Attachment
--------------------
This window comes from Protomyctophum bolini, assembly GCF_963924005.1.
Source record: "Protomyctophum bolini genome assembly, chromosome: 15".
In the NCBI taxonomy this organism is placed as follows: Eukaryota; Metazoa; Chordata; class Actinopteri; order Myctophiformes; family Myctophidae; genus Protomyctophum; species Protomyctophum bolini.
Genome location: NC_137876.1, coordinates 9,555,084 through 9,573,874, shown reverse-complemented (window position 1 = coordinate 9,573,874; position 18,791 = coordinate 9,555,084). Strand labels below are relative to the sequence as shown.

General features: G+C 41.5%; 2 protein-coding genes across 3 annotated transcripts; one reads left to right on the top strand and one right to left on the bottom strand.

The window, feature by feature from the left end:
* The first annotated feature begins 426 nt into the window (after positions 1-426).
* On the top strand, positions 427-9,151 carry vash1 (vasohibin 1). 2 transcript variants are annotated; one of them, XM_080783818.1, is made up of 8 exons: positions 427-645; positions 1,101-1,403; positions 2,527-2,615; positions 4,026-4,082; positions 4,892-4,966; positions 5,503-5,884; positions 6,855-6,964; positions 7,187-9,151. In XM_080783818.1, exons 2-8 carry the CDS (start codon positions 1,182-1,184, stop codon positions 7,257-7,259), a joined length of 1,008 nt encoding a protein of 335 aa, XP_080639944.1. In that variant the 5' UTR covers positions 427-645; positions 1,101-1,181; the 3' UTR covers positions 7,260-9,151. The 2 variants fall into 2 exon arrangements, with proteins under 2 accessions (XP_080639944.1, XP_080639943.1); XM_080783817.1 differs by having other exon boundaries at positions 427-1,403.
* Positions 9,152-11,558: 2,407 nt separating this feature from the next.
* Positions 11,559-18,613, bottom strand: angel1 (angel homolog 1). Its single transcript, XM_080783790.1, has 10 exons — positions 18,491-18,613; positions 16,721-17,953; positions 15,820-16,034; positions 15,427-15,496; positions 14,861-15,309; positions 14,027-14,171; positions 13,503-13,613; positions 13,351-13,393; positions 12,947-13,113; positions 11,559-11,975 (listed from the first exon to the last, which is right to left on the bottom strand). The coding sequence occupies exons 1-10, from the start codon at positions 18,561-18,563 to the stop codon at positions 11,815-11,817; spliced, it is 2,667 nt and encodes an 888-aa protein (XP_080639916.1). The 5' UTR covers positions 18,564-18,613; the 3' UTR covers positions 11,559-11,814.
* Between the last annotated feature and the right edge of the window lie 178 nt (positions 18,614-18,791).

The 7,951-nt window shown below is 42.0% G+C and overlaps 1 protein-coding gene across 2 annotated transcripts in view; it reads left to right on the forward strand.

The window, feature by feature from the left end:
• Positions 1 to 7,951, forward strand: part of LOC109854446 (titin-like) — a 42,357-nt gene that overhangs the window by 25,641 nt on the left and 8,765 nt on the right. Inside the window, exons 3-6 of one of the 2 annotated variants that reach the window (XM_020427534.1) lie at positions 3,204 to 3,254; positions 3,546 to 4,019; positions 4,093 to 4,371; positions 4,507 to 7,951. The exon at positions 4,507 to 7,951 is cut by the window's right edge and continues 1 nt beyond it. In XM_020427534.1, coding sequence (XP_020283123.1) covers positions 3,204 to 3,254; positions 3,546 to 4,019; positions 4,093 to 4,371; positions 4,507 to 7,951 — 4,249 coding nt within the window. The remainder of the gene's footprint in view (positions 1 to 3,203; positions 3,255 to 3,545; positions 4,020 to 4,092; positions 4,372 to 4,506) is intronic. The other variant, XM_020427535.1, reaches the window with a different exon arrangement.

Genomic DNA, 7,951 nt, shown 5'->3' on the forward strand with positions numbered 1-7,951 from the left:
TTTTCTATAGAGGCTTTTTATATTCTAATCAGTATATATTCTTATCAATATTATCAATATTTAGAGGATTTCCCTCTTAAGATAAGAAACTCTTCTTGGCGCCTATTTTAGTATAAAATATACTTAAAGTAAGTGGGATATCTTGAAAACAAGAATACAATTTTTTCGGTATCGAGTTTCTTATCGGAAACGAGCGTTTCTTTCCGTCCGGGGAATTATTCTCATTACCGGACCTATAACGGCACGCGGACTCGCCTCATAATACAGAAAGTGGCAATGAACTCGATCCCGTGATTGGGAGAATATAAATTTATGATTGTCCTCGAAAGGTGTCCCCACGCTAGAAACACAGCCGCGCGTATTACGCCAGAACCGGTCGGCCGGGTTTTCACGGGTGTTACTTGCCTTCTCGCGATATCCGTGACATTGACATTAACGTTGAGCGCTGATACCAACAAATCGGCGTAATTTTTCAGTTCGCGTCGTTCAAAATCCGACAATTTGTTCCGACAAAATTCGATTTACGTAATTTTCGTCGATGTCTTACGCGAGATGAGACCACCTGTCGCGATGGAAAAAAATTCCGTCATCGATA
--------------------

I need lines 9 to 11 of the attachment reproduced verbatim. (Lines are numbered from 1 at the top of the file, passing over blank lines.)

* Positions 9,152-11,558: 2,407 nt separating this feature from the next.
* Positions 11,559-18,613, bottom strand: angel1 (angel homolog 1). Its single transcript, XM_080783790.1, has 10 exons — positions 18,491-18,613; positions 16,721-17,953; positions 15,820-16,034; positions 15,427-15,496; positions 14,861-15,309; positions 14,027-14,171; positions 13,503-13,613; positions 13,351-13,393; positions 12,947-13,113; positions 11,559-11,975 (listed from the first exon to the last, which is right to left on the bottom strand). The coding sequence occupies exons 1-10, from the start codon at positions 18,561-18,563 to the stop codon at positions 11,815-11,817; spliced, it is 2,667 nt and encodes an 888-aa protein (XP_080639916.1). The 5' UTR covers positions 18,564-18,613; the 3' UTR covers positions 11,559-11,814.
* Between the last annotated feature and the right edge of the window lie 178 nt (positions 18,614-18,791).